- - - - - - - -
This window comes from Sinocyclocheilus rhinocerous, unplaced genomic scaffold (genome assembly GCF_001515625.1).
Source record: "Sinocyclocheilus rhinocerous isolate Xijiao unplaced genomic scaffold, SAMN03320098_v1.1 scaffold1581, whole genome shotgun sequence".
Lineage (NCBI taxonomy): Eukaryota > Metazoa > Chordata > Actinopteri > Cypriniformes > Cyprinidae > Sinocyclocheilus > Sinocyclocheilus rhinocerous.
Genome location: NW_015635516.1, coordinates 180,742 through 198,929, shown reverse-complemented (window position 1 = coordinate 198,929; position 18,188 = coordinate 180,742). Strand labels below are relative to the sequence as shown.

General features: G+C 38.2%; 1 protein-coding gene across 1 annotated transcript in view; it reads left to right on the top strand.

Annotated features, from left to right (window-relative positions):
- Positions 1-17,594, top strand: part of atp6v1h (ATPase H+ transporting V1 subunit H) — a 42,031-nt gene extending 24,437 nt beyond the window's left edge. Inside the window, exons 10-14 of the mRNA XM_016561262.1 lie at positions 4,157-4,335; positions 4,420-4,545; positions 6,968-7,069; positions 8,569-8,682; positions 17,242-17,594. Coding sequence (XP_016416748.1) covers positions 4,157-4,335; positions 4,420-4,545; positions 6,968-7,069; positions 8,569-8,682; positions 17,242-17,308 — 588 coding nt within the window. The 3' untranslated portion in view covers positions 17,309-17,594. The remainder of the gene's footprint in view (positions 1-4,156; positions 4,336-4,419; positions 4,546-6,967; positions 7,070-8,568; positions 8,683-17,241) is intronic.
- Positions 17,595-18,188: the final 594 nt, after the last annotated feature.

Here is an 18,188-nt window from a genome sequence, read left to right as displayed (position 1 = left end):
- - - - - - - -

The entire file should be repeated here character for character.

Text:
This window comes from Sinocyclocheilus rhinocerous, unplaced genomic scaffold (genome assembly GCF_001515625.1).
Source record: "Sinocyclocheilus rhinocerous isolate Xijiao unplaced genomic scaffold, SAMN03320098_v1.1 scaffold1581, whole genome shotgun sequence".
Lineage (NCBI taxonomy): Eukaryota > Metazoa > Chordata > Actinopteri > Cypriniformes > Cyprinidae > Sinocyclocheilus > Sinocyclocheilus rhinocerous.
Genome location: NW_015635516.1, coordinates 180,742 through 198,929, shown reverse-complemented (window position 1 = coordinate 198,929; position 18,188 = coordinate 180,742). Strand labels below are relative to the sequence as shown.

General features: G+C 38.2%; 1 protein-coding gene across 1 annotated transcript in view; it reads left to right on the top strand.

Annotated features, from left to right (window-relative positions):
- Positions 1-17,594, top strand: part of atp6v1h (ATPase H+ transporting V1 subunit H) — a 42,031-nt gene extending 24,437 nt beyond the window's left edge. Inside the window, exons 10-14 of the mRNA XM_016561262.1 lie at positions 4,157-4,335; positions 4,420-4,545; positions 6,968-7,069; positions 8,569-8,682; positions 17,242-17,594. Coding sequence (XP_016416748.1) covers positions 4,157-4,335; positions 4,420-4,545; positions 6,968-7,069; positions 8,569-8,682; positions 17,242-17,308 — 588 coding nt within the window. The 3' untranslated portion in view covers positions 17,309-17,594. The remainder of the gene's footprint in view (positions 1-4,156; positions 4,336-4,419; positions 4,546-6,967; positions 7,070-8,568; positions 8,683-17,241) is intronic.
- Positions 17,595-18,188: the final 594 nt, after the last annotated feature.

Here is an 18,188-nt window from a genome sequence, read left to right as displayed (position 1 = left end):